Brandon and K9 Kaya
Anger for unknown reasons, hypervigilance, constant anxiety, depression, suicidal thoughts, poor relationships with those closest to me, continuous thoughts and planning related to unlikely threats in public and at home, drinking too much, emotional numbness, isolation from pretty much everyone, no hope, no ability to feel happiness for myself or others, nightmares, self-doubt, guilt, continual pain and discomfort from stressing out all the time.
These are some of the things I have been given as a result of my experiences and the paths that I have chosen to take in my adult life. I don’t want anyone to feel bad for me, I chose this path, I wanted to do it and at times I enjoyed it, even craved it. I just hope that my experiences will help shed some light on what others in similar circumstance struggle with daily just as I have; and that we can learn to help people who need help before it gets unfixable.
I would like to preface my story by saying that I, in no way, get enjoyment out of telling it. I have a great deal of guilt about things I have been involved in and done, I don’t see myself as someone who has accomplished great feats and I often feel like a complete failure. I despise tooting my own horn as I have seen many others sacrifice and do so much more than I have, I feel unworthy of being celebrated and I have no desire to be.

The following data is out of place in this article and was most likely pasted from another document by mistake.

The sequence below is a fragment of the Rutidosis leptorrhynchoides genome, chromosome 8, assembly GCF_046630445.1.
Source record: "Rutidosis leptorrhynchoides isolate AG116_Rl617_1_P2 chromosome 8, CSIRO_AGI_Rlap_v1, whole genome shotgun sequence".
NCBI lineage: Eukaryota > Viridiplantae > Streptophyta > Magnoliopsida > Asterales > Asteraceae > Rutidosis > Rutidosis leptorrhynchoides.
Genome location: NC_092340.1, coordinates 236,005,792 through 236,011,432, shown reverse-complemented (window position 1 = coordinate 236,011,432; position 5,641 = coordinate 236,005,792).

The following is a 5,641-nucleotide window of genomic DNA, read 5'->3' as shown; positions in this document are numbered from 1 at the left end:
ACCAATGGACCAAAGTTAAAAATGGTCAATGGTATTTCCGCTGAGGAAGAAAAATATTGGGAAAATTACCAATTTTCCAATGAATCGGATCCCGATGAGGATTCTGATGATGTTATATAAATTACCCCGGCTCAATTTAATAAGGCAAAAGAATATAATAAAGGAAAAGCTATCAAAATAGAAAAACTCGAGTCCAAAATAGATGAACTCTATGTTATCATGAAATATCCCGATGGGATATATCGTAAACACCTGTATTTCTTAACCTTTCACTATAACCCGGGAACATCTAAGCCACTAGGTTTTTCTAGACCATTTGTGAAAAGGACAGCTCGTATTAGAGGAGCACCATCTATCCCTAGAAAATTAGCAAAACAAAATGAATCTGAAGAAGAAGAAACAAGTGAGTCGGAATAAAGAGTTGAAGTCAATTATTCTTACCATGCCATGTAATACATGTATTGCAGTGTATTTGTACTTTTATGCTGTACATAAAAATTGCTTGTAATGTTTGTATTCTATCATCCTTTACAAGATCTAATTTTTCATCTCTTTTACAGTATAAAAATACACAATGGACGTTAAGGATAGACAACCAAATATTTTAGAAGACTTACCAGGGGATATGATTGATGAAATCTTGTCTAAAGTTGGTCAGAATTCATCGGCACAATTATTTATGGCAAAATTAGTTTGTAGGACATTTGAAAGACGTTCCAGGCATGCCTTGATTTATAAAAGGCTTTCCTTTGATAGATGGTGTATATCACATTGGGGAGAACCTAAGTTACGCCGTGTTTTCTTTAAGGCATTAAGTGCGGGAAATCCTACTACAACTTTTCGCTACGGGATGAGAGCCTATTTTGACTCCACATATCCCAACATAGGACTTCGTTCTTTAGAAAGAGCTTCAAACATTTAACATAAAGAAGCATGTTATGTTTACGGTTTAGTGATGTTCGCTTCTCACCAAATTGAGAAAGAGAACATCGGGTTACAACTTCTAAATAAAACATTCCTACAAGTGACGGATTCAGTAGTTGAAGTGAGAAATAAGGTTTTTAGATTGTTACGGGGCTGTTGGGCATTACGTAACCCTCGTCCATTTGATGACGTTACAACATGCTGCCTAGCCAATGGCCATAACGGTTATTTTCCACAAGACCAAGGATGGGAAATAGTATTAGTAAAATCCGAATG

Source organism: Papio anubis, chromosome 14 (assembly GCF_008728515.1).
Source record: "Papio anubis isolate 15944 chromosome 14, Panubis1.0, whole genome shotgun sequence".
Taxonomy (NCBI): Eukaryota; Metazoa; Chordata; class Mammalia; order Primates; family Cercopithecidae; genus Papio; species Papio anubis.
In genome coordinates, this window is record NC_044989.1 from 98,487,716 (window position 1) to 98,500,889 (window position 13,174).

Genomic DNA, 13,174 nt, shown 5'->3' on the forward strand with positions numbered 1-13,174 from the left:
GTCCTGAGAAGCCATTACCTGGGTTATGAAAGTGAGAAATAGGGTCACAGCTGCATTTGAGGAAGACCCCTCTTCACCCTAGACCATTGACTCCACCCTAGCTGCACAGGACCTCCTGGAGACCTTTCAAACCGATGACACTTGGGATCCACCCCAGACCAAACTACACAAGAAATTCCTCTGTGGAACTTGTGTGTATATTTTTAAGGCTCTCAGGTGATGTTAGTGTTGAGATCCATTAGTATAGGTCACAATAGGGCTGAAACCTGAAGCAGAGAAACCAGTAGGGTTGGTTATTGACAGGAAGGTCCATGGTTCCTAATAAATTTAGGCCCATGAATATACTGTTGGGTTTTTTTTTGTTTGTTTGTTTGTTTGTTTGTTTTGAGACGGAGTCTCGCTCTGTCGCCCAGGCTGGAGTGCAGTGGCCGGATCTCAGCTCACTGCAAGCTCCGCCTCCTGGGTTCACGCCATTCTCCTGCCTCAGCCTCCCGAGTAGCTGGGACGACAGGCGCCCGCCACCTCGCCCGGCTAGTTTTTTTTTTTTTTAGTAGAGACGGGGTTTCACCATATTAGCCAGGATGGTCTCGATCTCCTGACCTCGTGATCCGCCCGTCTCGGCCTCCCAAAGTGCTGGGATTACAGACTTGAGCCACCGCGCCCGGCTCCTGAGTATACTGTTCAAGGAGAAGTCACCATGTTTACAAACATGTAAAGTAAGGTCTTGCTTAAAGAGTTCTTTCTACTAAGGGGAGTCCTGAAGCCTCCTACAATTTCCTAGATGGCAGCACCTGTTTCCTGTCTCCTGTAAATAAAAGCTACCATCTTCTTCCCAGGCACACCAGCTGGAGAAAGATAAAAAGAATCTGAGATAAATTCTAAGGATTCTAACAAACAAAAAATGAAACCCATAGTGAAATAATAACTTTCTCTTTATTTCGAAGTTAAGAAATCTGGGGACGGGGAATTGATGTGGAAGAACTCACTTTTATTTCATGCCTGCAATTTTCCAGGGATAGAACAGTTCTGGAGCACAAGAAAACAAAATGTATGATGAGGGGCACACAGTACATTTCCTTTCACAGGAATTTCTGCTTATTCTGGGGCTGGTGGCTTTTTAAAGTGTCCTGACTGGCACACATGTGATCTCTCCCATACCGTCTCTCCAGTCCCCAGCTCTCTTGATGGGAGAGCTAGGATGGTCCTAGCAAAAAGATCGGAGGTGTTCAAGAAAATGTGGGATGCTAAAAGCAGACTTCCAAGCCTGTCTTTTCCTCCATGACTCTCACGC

I joined the Marines right out of high school in 2000, it was something I always wanted to do to prove to myself that I can do anything, I wanted to be challenged in ways that I never felt were possible for me. I excelled at my job in the infantry, was promoted quickly and took on a leadership role as a squad leader where other Marines were under my command. We deployed to Iraq during the initial invasion in 2003 and were the “Tip of the Spear”. When people ask what we did there I just simply leave it at ‘we did our job’. I don’t feel comfortable sharing much more than that, nor do I want to. I don’t exactly know why this is,
maybe because of my guilt and shame, maybe because I don’t want to revisit that time, as I type it my brain is already making me feel anxious and on edge. Maybe it’s because I don’t want to share it with people who were not there and don’t fully understand, I don’t know, maybe I never will.
I left the Corps after 4 years and moved back to Minnesota where I met my soon thereafter, wife. While engaged I coaxed her into joining the Corps again. So, the day after our wedding we were off for another 4 years. I deployed again to Iraq in 2006, this time as a helicopter mechanic. Since the wife did not want me to re-enlist into the infantry the next logical job for any grunt would be a door gunner on a Huey, think “Full Metal Jacket” with a mini gun hanging out the side. Well I am an aqua rock and probably never would have passed the swim qualification so I ended up just being a mechanic on Huey and Cobra helicopters. My second tour was very different than the first in that I never left the base but we were still subject to mortar attacks and casualties. I was extended multiple times but eventually came home in 2007.